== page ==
Las Vegas Sun

October 22, 2019

Currently: 58° — Complete forecast

Brenner makes change at LV Hilton

For one, it was sold. Earlier this summer Colony Capital LLC, headed by Thomas Barrack Jr., bought the Hilton from Caesars Entertainment Inc. for $280 million.

For another, the Nightclub at the Hilton is no longer the Nightclub. It is now the Shimmer Cabaret, and in the future it could become a hotbed of entertainment.

"Shimmer will be a very active entertainment venue," Hilton spokesman Ira David Sternberg said. "There will be a lot of different offerings."

Another change: David Brenner has been named the resident comedian headliner at Shimmer. His engagement began Sept. 3, after a nine-month run at the Westin Casuarina, which he left at the end of August.

Sternberg says there will be an announcement in the near future about another show that will premiere at Shimmer, scheduled to follow Brenner's 8 p.m. performances.

Meanwhile producer Fernando Quevedo (known for creating "Beats of Passion" a couple of years ago) is adding another change to Shimmer. When the cabaret showroom is being utilized as a lounge (also following Brenner's shows), there will be a bevy of dancer-models in the venue to add some atmosphere.

"We didn't want to go with go-go dancers," said the 34-year-old Quevedo, who heads Q Productions. "We have an amazing group -- diva dancers, ballerinas. We will feature aerial stuff as well as a variety of dancing.

"The idea is that the whole night of entertainment flows -- beginning with David Brenner."

The background dancers will make their debut at 10:30 p.m. Sunday.

Sternberg says yet another change will be announced soon -- this one about the Hilton Theater showroom, where Elvis impersonator Trent Carlini, the Fab Four and a rotating list of headliners perform regularly.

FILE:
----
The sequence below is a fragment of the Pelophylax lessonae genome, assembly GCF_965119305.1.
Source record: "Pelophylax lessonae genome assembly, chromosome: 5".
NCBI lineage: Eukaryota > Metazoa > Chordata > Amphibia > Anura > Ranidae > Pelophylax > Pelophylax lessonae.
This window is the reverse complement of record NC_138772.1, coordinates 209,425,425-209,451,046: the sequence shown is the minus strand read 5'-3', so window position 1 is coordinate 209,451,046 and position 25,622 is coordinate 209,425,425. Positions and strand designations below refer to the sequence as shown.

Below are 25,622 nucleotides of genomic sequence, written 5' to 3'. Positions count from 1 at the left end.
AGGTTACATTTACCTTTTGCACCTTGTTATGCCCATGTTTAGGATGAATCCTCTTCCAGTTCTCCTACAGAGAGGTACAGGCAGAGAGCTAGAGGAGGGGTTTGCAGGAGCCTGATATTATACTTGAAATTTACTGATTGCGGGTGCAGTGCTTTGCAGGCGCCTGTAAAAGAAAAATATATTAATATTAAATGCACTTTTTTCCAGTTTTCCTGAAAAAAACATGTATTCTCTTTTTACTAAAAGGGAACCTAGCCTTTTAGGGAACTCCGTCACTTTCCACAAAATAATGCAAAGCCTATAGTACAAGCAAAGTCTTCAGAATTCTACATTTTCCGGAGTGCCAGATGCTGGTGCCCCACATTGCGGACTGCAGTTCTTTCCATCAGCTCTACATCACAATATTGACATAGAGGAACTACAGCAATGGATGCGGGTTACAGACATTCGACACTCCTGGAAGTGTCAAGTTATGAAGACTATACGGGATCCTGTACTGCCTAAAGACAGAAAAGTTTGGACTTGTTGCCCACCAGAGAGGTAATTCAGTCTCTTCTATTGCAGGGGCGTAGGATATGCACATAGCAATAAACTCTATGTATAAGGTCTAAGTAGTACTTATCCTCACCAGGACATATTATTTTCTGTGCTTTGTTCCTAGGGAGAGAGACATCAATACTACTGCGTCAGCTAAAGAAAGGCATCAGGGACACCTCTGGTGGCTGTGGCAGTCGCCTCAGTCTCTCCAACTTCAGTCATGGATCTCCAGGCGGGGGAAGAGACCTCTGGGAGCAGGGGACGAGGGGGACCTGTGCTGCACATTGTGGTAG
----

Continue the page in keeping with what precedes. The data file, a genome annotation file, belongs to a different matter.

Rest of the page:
"It's still up in the air what we are going to do with that room," Sternberg said. "We're looking at options, from a headliner to a production show. We're looking at everything."

According to Sternberg, Carlini and the Beatles impersonators may be out for good when their contracts are up, or they may not. They may return, or they may not. Carlini's run ends Oct. 12 and the Fab Four's on Sunday.

"They're not necessarily going away for good. We're looking at everything," Sternberg said, without making a definitive statement.

Sternberg wouldn't say much about future shows, but he did address the Brenner engagement and why the venue bucked the trend of courting the youth market by hiring a comedian who has been in the business for more than 30 years.

"Brenner has a long, successful history in entertainment," Sternberg said. "He actually transcends generations. He's not limited to any age demographic. He appeals to our customer base. And the room, which seats 300 people, is the perfect size for him."

Sternberg says the Hilton is working hard to help promote Brenner, with billboards, print advertising and other media.

It's a situation Brenner has been pleading for since he came to town four years ago, beginning with a quick HBO special at The Venetian, followed by an extended stay at the Golden Nugget and then moving to a short-lived engagement at the Suncoast and, finally, to the Westin.

Brenner's biggest complaint at each venue, except for The Venetian, has been that he wasn't promoted.

"The Nugget came through up to a point, then they backed off," Brenner, 59, said.

He said when Amazing Johnathan became the second act in the Nugget's showroom, less was spent on promoting Brenner. Brenner said the Westin didn't spend a dime on advertising his shows.

"This town has a history of people who made that mistake," he said. "You can't come into town and not tell anybody you're here. It might work someplace else, but not in New York or Vegas. There has to be splash and flash."

And the Hilton has been busy with both.

"This is what I've been hoping for, working for, arguing for the whole time," Brenner said.

He has a 44-week contract (with a renewal option), and some respect.

"The Hilton is fabulous," Brenner said. "It's a corporation but it reminds me of the way entertainers used to be treated in this town.

"They even went to the trouble to fix up the dressing room. They put in a phone, a TV, some comfortable chairs. They even put a bar in, and stocked it. At the Westin, I was allowed two bottles of water a night."

But the best thing, in his mind, is the promotions.

"They have gone 100 percent to the wall in advertising and marketing me," he said. "That has been the greatest thing. Billboards, cutouts -- they've even put me on the top of 100 taxicabs."